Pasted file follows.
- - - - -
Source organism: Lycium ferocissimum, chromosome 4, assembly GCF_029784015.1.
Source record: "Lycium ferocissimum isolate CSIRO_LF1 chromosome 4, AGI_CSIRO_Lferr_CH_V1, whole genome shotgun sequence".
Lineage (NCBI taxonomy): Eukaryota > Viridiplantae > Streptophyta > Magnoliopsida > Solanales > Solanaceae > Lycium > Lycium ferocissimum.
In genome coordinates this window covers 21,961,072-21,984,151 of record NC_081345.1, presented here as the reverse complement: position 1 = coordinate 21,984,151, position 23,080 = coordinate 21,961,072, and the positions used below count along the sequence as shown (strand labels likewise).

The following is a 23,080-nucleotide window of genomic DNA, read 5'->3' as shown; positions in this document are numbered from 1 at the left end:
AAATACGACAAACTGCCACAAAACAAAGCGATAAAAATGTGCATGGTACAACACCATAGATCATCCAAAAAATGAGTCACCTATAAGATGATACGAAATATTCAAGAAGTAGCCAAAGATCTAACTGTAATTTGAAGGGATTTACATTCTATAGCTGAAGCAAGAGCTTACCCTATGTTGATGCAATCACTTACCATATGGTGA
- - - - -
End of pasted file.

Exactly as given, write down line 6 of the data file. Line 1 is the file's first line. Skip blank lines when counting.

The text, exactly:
AAATACGACAAACTGCCACAAAACAAAGCGATAAAAATGTGCATGGTACAACACCATAGATCATCCAAAAAATGAGTCACCTATAAGATGATACGAAATATTCAAGAAGTAGCCAAAGATCTAACTGTAATTTGAAGGGATTTACATTCTATAGCTGAAGCAAGAGCTTACCCTATGTTGATGCAATCACTTACCATATGGTGA